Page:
The medicalization of female sexuality is an important theme in this module. For something to be considered
“medicalized,” it must be:
understood through medical language as a disorder, dysfunction, disease, or syndrome.
defined as a condition, or problem, that needs to be treated via medical intervention.
proven through rigorous scientific methods as something that is physiologically based.
both A and B.
All of the above.
According to Brents and Hausbeck (2007), sex work as a form of commerce should be conceptually situated in
local institutional fields of consumption as they intersect global late capitalist culture and economy.
The routine silencing of women’s sexual desire in sexual education has been referred to as:
Kristen Myers and Laura Raymond describe the term “hottie,” used by many girls in their group when
discussing heterosexual desire, as a form of “cultural capital” in their article "Elementary School Girls and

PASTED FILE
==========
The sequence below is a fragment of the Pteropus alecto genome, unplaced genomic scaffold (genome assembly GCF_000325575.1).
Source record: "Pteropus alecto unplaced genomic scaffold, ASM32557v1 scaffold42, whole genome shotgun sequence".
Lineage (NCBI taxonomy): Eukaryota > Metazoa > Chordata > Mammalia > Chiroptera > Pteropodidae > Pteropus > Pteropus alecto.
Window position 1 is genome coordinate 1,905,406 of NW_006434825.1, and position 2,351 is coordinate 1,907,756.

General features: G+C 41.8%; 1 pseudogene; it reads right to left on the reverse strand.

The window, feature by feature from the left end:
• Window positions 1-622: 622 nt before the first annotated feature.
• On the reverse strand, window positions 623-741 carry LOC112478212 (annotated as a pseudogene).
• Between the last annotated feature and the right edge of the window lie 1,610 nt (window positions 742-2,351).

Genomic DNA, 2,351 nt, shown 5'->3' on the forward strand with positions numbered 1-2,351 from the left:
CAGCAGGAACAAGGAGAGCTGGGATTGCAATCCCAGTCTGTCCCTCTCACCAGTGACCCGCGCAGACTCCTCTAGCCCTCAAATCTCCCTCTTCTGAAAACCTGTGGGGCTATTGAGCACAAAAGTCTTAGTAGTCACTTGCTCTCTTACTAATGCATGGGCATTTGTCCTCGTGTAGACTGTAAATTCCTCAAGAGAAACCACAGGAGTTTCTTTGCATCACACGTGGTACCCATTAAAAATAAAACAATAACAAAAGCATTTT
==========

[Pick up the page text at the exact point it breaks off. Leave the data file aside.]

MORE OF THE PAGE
Heteronormativity." Which of the following is not a significant factor about the treatment of the term “hottie” among
the girls in Myers and Raymond’s study?
According to Bernstein, since middle-class sex workers charge by the hour instead of for specific acts, their
sexual labor is:
Longer and more involved
Shorter and more limited.
More likely to implicate their personal emotional and ‘private’ erotic life.
Both A and C.
In the article, “So Full of Myself as a Chick,” the author argues that women within the goth subculture interpret
their ability to dress provocatively without threat of sexual assault as indicative of an absence of sexual
Altering one's birth sex is a complex process that occurs over a long period of time.